29 Apr 2014

Thank you Vancouver!

Cornelia and I moved to Vancouver last August because we wanted to be on the west coast of North America, while remaining in Canada. That meant Vancouver, a city with a big -- and mostly deserved -- reputation.

I wanted the chill-coffee-cannabis "culture" I grew up with in San Francisco and Berkeley. Cornelia wanted to discover the sustainable side of her country (she's from Calgary, known for floating on oil). We expected to find that people would be more friendly/accessible than the Dutch of Amsterdam, due to our cultural and linguistic overlaps. We expected that we'd get the kinder, gentler side of North America. We expected to find people on the cutting edge of the good life.

On most measures, we got what we expected, but the package was not enough to keep us from moving back to Amsterdam, and our move back here last week confirmed our hunch. It's harder to find friends and socialize in Amsterdam, but the quality of public life and public policy here means that we prefer to struggle with our personal lives while enjoying the public life around us.

But this post is more of an appreciation than a critique.

First, I'd prefer to live in Vancouver than any other city in North America, as it combines Canadian decency with west coast quality of life and friendliness.

Second, we found a wonderful group mix of people around East Vancouver (similar to Haight-Ashbury when I was growing up or SOMA today in SF) who were fun for talking, beer brewing, and taking a stand. These are the people I'd love to see over here in Amsterdam.

Third, Vancouver (and Canada in general) is pretty functional in terms of public services, transportation, work and affordability. This may be crazy to say in a city where the average house costs $1.2 million, but there are plenty of cracks for less-well-off to live in :)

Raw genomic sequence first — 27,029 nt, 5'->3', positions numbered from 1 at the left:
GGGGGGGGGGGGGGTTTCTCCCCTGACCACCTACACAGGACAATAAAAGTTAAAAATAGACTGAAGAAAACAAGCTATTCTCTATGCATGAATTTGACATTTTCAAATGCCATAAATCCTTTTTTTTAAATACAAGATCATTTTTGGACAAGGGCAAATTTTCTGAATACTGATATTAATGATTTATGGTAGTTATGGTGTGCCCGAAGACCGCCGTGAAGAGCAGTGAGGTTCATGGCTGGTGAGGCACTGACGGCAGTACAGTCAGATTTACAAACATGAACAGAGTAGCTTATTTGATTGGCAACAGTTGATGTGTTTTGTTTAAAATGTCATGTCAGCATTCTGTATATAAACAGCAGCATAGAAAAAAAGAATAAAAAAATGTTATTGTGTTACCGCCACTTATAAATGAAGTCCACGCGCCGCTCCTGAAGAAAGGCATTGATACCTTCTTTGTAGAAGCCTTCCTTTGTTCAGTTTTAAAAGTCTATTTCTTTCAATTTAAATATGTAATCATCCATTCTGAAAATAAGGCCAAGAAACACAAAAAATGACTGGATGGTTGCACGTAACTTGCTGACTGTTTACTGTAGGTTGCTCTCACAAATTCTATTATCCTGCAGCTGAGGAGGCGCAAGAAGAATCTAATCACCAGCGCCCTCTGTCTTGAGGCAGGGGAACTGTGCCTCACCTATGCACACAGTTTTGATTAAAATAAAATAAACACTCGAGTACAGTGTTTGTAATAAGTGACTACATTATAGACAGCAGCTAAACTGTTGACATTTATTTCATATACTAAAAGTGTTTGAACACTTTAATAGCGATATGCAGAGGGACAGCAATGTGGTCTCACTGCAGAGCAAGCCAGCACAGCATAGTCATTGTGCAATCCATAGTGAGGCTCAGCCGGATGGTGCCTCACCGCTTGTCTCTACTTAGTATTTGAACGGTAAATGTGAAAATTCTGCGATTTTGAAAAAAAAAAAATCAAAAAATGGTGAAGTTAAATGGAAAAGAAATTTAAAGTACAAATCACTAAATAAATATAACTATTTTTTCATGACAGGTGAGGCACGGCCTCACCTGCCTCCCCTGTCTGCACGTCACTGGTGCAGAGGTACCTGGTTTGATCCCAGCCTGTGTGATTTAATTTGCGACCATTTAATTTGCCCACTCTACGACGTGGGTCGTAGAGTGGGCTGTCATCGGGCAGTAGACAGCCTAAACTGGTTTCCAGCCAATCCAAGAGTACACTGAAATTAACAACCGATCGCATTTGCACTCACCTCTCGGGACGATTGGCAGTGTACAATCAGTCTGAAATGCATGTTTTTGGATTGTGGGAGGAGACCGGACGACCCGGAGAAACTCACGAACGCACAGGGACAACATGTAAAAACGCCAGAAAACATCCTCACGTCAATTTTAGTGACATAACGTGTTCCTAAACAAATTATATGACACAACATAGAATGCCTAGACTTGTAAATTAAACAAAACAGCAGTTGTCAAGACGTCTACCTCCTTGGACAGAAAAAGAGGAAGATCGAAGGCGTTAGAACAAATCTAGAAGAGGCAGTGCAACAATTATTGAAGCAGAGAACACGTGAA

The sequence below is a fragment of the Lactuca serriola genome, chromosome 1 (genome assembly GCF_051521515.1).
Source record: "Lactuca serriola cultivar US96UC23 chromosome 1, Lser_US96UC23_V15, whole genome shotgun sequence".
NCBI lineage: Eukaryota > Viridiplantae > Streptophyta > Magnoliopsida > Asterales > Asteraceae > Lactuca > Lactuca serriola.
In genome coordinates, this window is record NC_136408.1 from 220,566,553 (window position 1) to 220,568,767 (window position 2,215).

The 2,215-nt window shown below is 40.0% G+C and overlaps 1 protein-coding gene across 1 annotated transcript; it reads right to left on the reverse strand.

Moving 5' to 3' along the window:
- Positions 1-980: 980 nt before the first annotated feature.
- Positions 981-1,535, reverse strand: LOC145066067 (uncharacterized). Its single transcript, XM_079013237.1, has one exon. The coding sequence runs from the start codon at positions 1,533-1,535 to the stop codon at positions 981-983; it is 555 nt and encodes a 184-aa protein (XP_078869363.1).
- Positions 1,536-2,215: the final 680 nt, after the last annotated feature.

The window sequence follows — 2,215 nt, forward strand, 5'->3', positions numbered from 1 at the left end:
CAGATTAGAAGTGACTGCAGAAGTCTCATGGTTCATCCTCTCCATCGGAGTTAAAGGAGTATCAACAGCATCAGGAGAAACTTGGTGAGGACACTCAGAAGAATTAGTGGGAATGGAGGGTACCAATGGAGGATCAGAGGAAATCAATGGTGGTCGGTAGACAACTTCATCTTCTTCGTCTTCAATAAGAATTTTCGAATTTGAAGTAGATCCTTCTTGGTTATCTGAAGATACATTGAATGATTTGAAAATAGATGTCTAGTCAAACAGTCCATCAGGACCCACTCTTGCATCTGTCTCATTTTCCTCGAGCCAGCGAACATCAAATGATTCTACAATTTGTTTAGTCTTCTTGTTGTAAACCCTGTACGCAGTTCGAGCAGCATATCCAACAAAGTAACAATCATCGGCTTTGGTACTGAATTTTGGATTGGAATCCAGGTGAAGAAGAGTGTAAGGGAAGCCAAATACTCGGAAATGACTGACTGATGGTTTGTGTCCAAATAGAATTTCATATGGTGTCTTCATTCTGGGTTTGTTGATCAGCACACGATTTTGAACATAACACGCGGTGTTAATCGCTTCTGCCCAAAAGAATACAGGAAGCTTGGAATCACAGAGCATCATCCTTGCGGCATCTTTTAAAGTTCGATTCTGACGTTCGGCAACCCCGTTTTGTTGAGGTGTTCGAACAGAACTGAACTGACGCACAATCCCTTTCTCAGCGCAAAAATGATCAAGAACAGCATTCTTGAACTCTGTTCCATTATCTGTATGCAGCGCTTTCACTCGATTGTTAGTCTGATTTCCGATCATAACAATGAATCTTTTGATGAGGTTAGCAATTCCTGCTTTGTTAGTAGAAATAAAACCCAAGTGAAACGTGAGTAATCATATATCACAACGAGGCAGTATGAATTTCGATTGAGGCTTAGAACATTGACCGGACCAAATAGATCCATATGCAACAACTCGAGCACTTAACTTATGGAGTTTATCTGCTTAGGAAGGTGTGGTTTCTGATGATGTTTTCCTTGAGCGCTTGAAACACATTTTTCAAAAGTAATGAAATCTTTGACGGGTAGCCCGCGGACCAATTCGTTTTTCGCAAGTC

Finally, we had a great time in the eight months we were there. Some of that had to do with our aggressive socialization, but a lot had to do with the fact that density of the "right people" is pretty high in Vancouver.

We don't regret coming back to Amsterdam because it has a more human environment, and we're lucky to have the EU passports that make it simple to live and work here legally, but we enjoyed the best of North America. I'm not sure if that continent will achieve Old World sophistication and sustainability in my lifetime, but at least we've seen what's possible.

Bottom Line: Vancouver is awesome if you want to resettle in North America, but it's not obvious that Vancouverites realize they can do better.* We're happy to see you in Amsterdam if you want to see the possibilities :)
* Suggestions: raise the price of resources (land, energy) to reduce consumption and sprawl, improve public services to reduce inequality. I'd prefer the Dutch version of cheap booze and expensive driving to the Canadian version of expensive booze and cheap driving. It's better to get drunk with neighbors than steam in traffic.


Eric Cai - The Chemical Statistician said...

Hey David,

Hope you and Corelia are doing well back in Amsterdam. (Thanks for updating us on your travels to Riyadh! Looking forward to hearing more stories!)

What public services in Vancouver do you wish to change so that inequality can be reduced?

What type of inequality did you refer to?

Vancouver was lucky to have you here, however briefly; let's hope that we'll become a better city in the future and retain bright and dedicated people like you.


David Zetland said...

Hi Eric -- I'd change the balance to favor people over cars (less parking and congestion, more bikes and walking).

Eric Cai - The Chemical Statistician said...

Hi David,

I like that, too, but what type of inequality does that reduce?

Here's my guess: Only people who are rich enough to buy cars can benefit from jobs or business opportunities that require travelling by car. The transportation design induces inequality through unequal opportunities to pursue economic gains.

David Zetland said...

Hi Eric -- Yes, I agree, but cars are expensive for everyone (a city without cars leaves everyone with more cash) and they have negative externalities (pollution, noise, deaths, congestion) that hurt non-drivers. Then there are the big picture problems with consumption of oil and other resources.

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